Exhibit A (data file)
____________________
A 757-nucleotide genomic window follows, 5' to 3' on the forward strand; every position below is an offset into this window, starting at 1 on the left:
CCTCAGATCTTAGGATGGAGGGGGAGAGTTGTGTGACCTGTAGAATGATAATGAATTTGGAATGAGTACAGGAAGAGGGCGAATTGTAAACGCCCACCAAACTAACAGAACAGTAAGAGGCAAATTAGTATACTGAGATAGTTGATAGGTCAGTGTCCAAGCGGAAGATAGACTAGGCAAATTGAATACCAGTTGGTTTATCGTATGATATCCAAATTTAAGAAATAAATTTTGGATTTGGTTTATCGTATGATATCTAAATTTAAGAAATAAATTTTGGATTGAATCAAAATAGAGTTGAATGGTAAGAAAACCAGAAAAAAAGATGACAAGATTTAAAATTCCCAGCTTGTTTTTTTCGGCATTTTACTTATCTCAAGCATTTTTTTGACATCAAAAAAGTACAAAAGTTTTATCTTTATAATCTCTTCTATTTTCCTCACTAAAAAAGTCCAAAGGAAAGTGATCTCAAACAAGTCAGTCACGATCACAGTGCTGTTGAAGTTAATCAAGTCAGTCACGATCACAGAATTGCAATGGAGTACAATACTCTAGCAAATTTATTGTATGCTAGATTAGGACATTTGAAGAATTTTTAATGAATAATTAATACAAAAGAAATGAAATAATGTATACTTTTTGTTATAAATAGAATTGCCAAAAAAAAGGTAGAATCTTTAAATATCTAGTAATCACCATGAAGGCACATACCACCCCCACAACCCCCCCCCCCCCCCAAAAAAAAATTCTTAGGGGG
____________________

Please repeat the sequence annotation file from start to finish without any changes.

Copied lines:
A 757-nucleotide genomic window follows, 5' to 3' on the forward strand; every position below is an offset into this window, starting at 1 on the left:
CCTCAGATCTTAGGATGGAGGGGGAGAGTTGTGTGACCTGTAGAATGATAATGAATTTGGAATGAGTACAGGAAGAGGGCGAATTGTAAACGCCCACCAAACTAACAGAACAGTAAGAGGCAAATTAGTATACTGAGATAGTTGATAGGTCAGTGTCCAAGCGGAAGATAGACTAGGCAAATTGAATACCAGTTGGTTTATCGTATGATATCCAAATTTAAGAAATAAATTTTGGATTTGGTTTATCGTATGATATCTAAATTTAAGAAATAAATTTTGGATTGAATCAAAATAGAGTTGAATGGTAAGAAAACCAGAAAAAAAGATGACAAGATTTAAAATTCCCAGCTTGTTTTTTTCGGCATTTTACTTATCTCAAGCATTTTTTTGACATCAAAAAAGTACAAAAGTTTTATCTTTATAATCTCTTCTATTTTCCTCACTAAAAAAGTCCAAAGGAAAGTGATCTCAAACAAGTCAGTCACGATCACAGTGCTGTTGAAGTTAATCAAGTCAGTCACGATCACAGAATTGCAATGGAGTACAATACTCTAGCAAATTTATTGTATGCTAGATTAGGACATTTGAAGAATTTTTAATGAATAATTAATACAAAAGAAATGAAATAATGTATACTTTTTGTTATAAATAGAATTGCCAAAAAAAAGGTAGAATCTTTAAATATCTAGTAATCACCATGAAGGCACATACCACCCCCACAACCCCCCCCCCCCCCCAAAAAAAAATTCTTAGGGGG